The lack of actual evidence from the mutineers at Fort Jackson forces this author to guess and speculate based on other contemporary evidence about other phenomena besides the mutiny, such as life in New Orleans and other instances in which confederate troops threw in the towel. It appears there was a reason no other writer addressed the topic of the mutiny: because there isn’t enough evidence to put together a convincing case to back a thesis one way or the other -- and virtually nothing to indicate the mutineers’ motives or sympathies.
Ultimately, the book devolves into a mass of maybes and guesses and conclusions that are poorly supported with evidence. For example, the author seemed particularly intent on showing that the residents of New Orleans were not uniformly or enthusiastically behind the confederate cause, but the stats cited (7.5% of Union recruits in New Orleans were southern born) did not seem to support the case and, in fact, seemed to suggest strong support for the Confederate cause. Further, the author drew the conclusion that there must have been sympathy for the Union and its philosophy when the facts cited equally supported a different conclusion: that the actions cited by the author showed a populace driven by hunger and poverty, not politics.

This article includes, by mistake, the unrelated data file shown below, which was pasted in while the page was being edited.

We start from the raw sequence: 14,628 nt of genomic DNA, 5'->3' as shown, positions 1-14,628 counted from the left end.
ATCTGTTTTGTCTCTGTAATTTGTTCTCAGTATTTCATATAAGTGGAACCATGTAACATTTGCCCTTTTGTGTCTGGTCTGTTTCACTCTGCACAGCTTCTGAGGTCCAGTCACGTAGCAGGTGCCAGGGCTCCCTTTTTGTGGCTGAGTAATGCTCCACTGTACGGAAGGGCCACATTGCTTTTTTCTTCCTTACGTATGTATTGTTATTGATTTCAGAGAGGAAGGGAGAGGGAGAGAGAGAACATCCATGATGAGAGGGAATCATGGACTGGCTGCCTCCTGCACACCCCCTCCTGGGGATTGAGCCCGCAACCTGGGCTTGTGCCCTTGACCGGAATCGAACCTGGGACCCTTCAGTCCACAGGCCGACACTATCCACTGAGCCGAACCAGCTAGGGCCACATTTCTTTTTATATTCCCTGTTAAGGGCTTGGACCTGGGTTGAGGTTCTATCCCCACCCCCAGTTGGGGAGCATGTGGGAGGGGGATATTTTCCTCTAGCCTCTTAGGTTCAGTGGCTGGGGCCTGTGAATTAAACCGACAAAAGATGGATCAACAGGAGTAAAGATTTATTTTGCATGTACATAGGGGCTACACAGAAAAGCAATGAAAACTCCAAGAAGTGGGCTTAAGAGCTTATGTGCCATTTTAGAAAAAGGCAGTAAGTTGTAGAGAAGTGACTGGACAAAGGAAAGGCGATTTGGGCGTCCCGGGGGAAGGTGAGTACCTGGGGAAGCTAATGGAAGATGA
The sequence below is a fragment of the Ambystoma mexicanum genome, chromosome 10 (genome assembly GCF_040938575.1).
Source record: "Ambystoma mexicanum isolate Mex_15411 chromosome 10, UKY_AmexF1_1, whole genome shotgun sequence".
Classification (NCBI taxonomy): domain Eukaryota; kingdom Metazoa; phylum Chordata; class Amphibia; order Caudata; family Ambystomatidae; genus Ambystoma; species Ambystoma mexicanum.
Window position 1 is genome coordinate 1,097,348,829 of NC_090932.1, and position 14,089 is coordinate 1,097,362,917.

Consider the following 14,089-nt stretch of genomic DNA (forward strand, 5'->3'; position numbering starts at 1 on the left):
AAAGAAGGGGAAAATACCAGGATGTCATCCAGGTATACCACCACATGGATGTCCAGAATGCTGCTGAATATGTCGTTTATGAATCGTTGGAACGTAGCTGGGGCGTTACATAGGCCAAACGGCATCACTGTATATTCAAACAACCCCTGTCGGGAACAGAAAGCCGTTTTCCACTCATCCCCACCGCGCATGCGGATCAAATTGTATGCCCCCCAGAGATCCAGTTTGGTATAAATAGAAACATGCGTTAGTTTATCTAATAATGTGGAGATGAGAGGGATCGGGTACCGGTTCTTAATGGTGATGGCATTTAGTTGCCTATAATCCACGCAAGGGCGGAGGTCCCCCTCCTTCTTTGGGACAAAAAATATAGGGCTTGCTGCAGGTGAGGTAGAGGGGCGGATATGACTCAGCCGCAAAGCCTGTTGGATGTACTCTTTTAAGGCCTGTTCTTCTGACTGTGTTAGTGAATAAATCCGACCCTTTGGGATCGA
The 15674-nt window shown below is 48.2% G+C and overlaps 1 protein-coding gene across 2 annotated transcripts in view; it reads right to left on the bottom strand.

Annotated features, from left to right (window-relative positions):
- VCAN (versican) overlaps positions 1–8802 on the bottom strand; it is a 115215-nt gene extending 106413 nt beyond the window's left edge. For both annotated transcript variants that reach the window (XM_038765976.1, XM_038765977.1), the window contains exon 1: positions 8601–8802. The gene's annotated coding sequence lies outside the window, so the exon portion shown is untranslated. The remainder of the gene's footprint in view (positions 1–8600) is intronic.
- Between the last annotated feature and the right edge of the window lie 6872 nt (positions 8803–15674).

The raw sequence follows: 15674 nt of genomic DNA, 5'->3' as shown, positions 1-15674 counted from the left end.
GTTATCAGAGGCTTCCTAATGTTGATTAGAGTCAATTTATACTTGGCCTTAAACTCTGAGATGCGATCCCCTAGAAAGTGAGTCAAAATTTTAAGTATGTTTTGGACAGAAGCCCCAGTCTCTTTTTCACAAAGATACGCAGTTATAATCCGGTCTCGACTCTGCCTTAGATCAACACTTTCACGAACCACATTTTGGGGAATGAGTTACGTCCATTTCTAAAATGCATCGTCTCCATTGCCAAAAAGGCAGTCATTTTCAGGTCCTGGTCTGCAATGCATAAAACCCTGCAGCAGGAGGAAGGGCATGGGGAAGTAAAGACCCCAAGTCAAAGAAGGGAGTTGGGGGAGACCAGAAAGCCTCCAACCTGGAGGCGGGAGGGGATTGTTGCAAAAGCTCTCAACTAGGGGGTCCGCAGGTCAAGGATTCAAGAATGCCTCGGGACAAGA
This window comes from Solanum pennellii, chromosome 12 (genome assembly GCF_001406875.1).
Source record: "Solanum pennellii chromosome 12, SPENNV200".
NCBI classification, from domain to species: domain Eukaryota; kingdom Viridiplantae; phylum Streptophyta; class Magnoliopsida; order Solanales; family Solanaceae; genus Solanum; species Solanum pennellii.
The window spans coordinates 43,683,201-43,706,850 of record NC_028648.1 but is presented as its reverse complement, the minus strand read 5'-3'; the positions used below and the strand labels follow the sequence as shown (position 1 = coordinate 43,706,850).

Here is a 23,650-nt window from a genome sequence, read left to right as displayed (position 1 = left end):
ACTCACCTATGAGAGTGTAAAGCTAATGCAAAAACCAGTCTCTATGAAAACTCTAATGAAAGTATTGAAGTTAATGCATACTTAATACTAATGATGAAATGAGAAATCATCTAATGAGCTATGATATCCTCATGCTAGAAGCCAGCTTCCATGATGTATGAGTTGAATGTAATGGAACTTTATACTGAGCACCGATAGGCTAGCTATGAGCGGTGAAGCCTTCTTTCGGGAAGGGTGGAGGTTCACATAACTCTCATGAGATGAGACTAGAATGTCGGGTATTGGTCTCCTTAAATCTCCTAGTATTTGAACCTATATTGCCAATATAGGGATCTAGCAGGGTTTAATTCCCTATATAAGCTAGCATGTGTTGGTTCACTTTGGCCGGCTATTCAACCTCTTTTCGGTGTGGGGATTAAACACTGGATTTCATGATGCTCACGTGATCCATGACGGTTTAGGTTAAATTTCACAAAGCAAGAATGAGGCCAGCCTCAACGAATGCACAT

The book's one distinguishing feature was the defense of Benjamin Butler as a ruler over captured New Orleans. Butler is nearly uniformly presented as an overly harsh disciplinarian. Pierson persuasively argues that Butler's dispensation of patronage, his focus on the under classes, and his use of political theater (however brutal) was effective in firming the Union hold on New Orleans with far-reaching consequences on the outcome of the war.